Creative problem-solving lies at the heart of a corporate innovation, yet it’s hardly the only creative endeavor within an innovator’s role. While many innovators struggle with it, storytelling is a critical component to build internal buy-in and empower executives to rally behind new ventures.
When building a narrative for new ventures, most innovators naturally focus on data and numbers. In the enterprise, hard numbers mean everything; for executives, however, numbers may not be the most effective way of fully understanding a project’s potential. Daniel Pink’s A Whole New Mind shows the importance of story in driving understanding.
Storytelling goes beyond simply sharing progress and presenting data that validates your project. Good innovation stories require structure and context that allow stakeholders to find meaning and value for the rest of the enterprise. As an innovator looking to build a compelling narrative around a new initiative, here’s how you can begin to frame your story.
OK, so we just said that data isn’t the most effective way to tell your story, but it’s obviously a critical element of any project. Most corporate leaders know innovation projects should not be judged by the same metrics as core business units – yet metrics and goals provide the context that frames any innovation story. The best stories have boundaries and a clear arc. As an innovator, it’s vital to align with business unit stakeholders around those boundaries and outcomes.
SMART (Specific, Measurable, Attainable, Realistic and Timely) goals are a great way to frame the progress of an innovation project, especially when pursuing incremental innovation to existing products and services. Creating alignment around SMART goals early in the innovation lifecycle allows new ventures to be judged beyond the P&L metrics of the core business and help craft a timeline for progress.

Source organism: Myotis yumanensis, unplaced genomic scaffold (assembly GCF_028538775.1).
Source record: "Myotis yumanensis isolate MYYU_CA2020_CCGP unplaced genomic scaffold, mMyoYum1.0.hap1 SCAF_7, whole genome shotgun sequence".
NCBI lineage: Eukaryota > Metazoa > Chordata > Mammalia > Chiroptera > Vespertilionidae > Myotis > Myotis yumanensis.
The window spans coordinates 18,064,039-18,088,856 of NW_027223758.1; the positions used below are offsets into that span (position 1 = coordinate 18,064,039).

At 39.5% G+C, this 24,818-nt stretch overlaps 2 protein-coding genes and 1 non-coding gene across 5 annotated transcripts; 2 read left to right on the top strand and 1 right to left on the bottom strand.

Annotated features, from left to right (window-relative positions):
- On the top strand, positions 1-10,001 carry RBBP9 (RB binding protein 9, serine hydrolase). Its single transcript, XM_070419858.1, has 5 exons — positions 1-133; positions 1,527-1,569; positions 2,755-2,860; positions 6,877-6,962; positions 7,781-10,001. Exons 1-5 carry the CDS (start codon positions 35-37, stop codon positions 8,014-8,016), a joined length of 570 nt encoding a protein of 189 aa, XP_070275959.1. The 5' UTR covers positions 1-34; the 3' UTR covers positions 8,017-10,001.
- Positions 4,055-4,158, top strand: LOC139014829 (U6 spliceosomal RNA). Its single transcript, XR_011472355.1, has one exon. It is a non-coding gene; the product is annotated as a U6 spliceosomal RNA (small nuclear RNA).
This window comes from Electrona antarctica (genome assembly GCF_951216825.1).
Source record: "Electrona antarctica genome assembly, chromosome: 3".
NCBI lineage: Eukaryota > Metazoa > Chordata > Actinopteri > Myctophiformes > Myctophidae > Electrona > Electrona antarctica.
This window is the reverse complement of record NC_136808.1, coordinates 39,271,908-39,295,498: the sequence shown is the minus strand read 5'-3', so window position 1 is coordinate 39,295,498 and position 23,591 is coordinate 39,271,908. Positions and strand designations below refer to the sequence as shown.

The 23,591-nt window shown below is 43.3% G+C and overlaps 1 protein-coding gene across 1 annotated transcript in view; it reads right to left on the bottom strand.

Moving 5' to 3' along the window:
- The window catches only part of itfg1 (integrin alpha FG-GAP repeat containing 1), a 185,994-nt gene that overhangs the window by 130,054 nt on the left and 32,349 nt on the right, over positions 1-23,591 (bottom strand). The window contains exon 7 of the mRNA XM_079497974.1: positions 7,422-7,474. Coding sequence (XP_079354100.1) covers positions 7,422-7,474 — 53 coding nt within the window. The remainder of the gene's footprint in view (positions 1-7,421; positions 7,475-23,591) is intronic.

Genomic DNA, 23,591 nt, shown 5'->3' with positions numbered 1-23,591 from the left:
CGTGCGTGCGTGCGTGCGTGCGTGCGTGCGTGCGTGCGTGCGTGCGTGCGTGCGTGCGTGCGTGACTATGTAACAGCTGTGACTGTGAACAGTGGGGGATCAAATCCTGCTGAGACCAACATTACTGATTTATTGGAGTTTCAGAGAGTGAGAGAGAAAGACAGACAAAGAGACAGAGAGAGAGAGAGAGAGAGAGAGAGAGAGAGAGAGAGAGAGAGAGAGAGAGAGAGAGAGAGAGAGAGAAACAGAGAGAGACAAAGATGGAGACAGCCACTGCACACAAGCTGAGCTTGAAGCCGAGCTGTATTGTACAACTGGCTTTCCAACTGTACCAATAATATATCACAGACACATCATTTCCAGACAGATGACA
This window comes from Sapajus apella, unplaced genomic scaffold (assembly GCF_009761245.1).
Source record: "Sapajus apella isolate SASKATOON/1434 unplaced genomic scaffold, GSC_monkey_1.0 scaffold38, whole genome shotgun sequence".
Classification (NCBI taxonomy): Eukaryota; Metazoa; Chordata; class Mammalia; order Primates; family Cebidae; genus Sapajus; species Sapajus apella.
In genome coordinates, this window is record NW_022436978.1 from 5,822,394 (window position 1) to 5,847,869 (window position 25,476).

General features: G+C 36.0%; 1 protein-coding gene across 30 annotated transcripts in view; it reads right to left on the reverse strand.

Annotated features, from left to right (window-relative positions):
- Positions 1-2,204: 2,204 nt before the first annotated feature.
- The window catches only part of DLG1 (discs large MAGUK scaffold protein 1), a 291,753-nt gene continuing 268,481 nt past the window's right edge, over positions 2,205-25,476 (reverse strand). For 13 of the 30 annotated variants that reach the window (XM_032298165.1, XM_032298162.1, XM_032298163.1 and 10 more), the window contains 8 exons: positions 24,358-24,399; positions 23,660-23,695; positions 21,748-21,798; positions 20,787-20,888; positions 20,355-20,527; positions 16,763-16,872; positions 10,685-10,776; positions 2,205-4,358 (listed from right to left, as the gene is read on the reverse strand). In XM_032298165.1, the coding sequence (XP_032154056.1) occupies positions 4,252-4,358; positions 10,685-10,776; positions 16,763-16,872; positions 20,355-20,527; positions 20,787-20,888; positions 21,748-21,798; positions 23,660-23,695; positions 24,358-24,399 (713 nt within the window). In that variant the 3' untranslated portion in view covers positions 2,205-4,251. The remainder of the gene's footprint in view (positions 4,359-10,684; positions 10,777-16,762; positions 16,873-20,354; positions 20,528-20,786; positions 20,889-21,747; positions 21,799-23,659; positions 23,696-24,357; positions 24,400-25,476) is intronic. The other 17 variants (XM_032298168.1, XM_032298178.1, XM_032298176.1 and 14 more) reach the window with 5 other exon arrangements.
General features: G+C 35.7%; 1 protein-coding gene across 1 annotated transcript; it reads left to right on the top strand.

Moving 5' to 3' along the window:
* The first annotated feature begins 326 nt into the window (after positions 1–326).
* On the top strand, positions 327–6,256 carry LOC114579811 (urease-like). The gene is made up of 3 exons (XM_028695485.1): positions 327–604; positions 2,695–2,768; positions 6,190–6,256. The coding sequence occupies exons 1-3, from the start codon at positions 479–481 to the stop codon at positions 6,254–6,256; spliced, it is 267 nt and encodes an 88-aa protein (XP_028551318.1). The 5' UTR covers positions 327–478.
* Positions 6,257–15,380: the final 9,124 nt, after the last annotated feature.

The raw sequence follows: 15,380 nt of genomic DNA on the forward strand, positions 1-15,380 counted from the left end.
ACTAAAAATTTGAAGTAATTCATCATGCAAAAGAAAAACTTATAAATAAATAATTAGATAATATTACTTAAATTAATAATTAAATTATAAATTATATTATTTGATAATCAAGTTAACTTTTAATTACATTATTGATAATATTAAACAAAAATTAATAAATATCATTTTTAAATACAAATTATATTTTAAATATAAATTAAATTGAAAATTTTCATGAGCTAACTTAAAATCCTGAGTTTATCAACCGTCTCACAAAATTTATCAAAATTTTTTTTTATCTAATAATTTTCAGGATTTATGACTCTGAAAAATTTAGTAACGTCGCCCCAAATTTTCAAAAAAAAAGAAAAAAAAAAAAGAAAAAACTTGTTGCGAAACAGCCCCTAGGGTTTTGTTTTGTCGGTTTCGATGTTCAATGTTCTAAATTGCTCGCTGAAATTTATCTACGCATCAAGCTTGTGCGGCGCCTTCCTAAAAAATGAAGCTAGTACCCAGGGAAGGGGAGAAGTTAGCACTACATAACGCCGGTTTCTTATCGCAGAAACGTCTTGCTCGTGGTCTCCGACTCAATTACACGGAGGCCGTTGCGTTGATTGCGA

SMART goals are rigid by design, which can hamper some innovators, but it also creates narrative pillars that project managers can build upon. Concrete ideas are more compelling than nebulous ones, and these goals establish the parameters for success or failure, allowing innovators to craft a story from what they’ve learned.
Create a Viable, Stable Product Feedback Loop
As new ventures move past the exploration phase to pilot programs and commercialization, narrative structure should move beyond SMART goals to real customer feedback. While that requires a commitment testing a new venture with real customers early and often, it’s critical to constructing a meaningful story around a new product.
Beyond early revenue goals or product milestones outlined in SMART, the true meat of a venture story should come from customer interactions. Gaining critical feedback from a trusted, friendly audience outside the organization helps explain new product decisions and lays a foundation of trust in iterative progress. Rather than following a hunch, project managers and executives can leverage real-world insight to validate decisions.
Fit Into the Brand Narrative
At its heart, your innovation story needs to be the company’s story. It should protect the brand and credibly reflect the values and challenges of the enterprise. Credibility is the innovator’s currency, and it requires constant transparency, accuracy and visibility within the enterprise. Innovators should consistently present their wins, admit their failures and share what they’ve learned through both.
Just like in marketing, your internal story should tell, not sell – your story must mean something within the organization. Communication without purpose is worthless; as you glean insights through MVP development and an iterative feedback loop, it’s crucial to tie those lessons back to core business problems.
How do you build an innovation story that encourages executives to say yes?